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    6. Correct, that's why I am very careful to differentiate "pre-rational" to "trans-rational". Nobody wants to go back to throwing women in lakes to see if they're witches. Rationality will still stay in place, it will be now expanded in its contect and understanding..

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    7. >RHC you hear all the time..

      BB I completely agree with this comment. Well said. I seem to have assumed the role of promoter for Bernardo's forum, the most interesting community procrastinators of a certain ilk can hope to find. So I encourage you to join us there.

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    8. just click on the forum link on the home page menu bar. Its a Google Group.

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  16. Great article Bernard. My take home from this article is that materialist philosophers have created a huge house of cards with their arguments. As soon as it becomes clear to a critical thinker that all of these arguments to support their position come via consciousness and then thinking (and the order is important!) then it is easy to understand the the hollowness of their reasoning and the house of cards comes tumbling down.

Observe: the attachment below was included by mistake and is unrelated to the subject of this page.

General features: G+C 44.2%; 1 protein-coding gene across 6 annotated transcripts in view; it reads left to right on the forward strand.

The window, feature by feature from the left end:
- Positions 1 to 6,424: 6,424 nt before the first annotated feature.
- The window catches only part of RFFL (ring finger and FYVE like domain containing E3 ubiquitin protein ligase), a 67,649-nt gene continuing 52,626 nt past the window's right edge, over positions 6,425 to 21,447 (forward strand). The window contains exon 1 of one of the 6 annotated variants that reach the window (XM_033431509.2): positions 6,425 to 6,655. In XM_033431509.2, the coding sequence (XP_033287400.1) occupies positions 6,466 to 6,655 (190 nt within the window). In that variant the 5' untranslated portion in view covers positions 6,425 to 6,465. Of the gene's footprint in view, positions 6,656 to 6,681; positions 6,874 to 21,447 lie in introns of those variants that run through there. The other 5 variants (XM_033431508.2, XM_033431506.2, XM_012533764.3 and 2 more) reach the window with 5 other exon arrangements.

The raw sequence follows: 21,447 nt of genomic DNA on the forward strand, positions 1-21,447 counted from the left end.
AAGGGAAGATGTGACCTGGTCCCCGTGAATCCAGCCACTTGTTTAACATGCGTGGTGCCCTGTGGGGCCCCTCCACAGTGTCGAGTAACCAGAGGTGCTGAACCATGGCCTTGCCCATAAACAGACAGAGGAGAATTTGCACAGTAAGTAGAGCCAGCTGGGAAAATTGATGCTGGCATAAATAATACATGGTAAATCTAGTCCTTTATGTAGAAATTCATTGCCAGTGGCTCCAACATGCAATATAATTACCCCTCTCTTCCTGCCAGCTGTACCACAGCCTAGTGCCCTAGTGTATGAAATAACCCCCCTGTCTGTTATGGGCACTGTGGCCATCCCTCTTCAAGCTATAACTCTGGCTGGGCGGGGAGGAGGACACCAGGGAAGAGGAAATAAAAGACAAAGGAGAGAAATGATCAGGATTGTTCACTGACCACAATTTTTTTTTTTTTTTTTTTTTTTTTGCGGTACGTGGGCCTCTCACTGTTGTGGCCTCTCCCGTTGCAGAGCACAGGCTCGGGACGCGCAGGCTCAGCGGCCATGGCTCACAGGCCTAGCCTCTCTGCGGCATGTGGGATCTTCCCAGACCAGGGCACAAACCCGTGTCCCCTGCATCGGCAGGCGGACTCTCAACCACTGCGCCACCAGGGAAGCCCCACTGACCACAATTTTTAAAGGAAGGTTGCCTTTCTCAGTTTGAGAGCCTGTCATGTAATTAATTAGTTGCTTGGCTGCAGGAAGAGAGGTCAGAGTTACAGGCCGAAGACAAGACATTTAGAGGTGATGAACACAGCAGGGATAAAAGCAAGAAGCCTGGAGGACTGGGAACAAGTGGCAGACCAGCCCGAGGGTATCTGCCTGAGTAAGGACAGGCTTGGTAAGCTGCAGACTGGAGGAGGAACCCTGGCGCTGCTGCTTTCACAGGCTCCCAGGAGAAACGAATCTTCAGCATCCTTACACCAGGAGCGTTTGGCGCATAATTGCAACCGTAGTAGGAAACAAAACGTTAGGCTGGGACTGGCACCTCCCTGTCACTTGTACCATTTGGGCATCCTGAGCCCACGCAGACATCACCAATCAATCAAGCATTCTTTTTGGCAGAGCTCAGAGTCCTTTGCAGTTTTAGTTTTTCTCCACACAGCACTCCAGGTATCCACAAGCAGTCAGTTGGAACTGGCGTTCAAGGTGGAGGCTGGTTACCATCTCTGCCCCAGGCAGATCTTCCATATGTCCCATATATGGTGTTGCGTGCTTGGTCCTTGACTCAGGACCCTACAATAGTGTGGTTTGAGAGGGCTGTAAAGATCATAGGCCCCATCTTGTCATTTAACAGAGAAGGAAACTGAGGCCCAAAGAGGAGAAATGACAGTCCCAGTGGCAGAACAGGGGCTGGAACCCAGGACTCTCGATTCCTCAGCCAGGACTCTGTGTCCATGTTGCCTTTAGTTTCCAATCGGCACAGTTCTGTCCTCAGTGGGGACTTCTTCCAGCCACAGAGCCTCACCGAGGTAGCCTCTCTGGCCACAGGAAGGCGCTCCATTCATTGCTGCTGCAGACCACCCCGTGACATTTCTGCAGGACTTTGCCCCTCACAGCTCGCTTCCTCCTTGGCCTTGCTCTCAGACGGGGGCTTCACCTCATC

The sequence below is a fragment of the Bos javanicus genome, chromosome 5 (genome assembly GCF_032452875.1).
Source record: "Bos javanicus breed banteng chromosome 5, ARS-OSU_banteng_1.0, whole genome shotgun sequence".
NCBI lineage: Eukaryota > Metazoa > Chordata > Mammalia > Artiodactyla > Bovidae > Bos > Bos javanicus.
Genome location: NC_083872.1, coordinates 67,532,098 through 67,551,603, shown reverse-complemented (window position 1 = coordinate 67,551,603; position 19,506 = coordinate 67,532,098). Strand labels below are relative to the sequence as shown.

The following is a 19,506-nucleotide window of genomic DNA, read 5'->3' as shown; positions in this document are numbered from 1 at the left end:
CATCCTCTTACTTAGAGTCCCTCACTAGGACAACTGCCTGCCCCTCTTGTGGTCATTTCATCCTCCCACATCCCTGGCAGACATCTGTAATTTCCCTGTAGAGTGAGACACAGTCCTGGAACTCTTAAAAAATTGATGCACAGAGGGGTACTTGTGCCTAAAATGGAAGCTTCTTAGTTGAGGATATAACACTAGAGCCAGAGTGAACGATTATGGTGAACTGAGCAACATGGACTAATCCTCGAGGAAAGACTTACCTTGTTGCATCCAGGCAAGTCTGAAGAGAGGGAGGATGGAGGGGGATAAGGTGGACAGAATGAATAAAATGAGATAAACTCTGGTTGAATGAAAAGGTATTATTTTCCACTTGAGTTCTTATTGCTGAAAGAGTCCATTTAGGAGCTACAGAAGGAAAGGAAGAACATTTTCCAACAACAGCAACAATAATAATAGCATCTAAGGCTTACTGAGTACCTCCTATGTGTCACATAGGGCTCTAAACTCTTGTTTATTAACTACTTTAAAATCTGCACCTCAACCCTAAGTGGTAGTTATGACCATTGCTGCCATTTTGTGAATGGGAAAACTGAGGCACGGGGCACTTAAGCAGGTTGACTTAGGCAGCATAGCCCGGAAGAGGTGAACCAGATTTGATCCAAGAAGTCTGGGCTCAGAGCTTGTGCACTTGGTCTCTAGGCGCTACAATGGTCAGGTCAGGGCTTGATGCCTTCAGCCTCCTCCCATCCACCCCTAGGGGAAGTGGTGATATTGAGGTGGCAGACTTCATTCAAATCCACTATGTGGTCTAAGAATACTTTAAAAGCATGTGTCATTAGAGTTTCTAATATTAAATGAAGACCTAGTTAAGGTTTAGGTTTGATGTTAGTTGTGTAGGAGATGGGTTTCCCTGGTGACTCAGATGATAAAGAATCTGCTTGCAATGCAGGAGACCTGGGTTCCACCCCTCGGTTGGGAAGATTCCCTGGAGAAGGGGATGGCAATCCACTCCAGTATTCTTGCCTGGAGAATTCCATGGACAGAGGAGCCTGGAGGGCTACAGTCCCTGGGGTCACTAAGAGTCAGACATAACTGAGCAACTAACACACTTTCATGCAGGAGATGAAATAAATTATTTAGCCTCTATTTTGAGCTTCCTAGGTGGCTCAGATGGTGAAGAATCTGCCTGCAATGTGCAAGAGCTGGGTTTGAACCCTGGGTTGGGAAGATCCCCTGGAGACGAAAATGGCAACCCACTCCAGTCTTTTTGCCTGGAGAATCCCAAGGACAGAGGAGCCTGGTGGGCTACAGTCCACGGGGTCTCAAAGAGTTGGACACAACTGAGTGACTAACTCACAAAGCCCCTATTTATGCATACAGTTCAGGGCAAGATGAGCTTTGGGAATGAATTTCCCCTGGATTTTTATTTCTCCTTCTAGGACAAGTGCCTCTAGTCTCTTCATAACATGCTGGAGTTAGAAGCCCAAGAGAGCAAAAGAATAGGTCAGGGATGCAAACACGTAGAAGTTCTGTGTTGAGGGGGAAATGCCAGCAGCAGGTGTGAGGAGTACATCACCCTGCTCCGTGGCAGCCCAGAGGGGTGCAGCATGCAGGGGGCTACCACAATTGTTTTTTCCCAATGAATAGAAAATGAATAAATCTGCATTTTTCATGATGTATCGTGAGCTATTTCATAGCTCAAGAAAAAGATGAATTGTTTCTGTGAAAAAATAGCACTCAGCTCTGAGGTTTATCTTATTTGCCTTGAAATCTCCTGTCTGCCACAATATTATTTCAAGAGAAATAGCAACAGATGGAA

The mistake of such materialist philosophers is that they fail to understand the role of thinking in understanding the world. Put simply, a mind needs content and this is provided by consciousness. No consciousness = no content. This content can then over time become the raw material for the act of thinking to process. The more the act of thinking processes the contents of consciousness (experience) the greater it penetrates into the mysteries of life. From this perspective it also becomes obvious that consciousness can never be wrong or an illusion, it simply is. What can be wrong or illusory are the thoughts that we derive from thinking about the material supplied by consciousness
    This insight is described in more detail in Rudolf Steiner's "Philosophy of Freedom" from 1894.

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  17. This article was long overdue! Thanks.